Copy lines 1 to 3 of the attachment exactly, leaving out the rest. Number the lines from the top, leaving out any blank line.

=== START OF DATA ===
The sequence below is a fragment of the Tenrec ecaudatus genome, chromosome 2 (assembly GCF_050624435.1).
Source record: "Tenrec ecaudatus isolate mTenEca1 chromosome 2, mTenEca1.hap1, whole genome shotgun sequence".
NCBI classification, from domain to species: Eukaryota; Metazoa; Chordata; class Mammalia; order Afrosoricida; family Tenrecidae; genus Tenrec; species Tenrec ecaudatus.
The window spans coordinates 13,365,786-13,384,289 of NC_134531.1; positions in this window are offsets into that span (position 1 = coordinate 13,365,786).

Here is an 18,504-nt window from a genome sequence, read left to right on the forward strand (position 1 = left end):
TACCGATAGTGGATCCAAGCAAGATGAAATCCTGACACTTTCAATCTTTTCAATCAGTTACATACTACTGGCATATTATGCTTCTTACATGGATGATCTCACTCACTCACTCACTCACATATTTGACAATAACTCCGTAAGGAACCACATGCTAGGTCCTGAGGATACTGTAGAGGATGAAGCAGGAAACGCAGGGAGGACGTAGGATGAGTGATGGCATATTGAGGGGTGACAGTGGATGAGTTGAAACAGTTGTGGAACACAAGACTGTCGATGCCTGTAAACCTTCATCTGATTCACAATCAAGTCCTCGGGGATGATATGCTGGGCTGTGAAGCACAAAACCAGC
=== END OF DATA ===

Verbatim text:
The sequence below is a fragment of the Tenrec ecaudatus genome, chromosome 2 (assembly GCF_050624435.1).
Source record: "Tenrec ecaudatus isolate mTenEca1 chromosome 2, mTenEca1.hap1, whole genome shotgun sequence".
NCBI classification, from domain to species: Eukaryota; Metazoa; Chordata; class Mammalia; order Afrosoricida; family Tenrecidae; genus Tenrec; species Tenrec ecaudatus.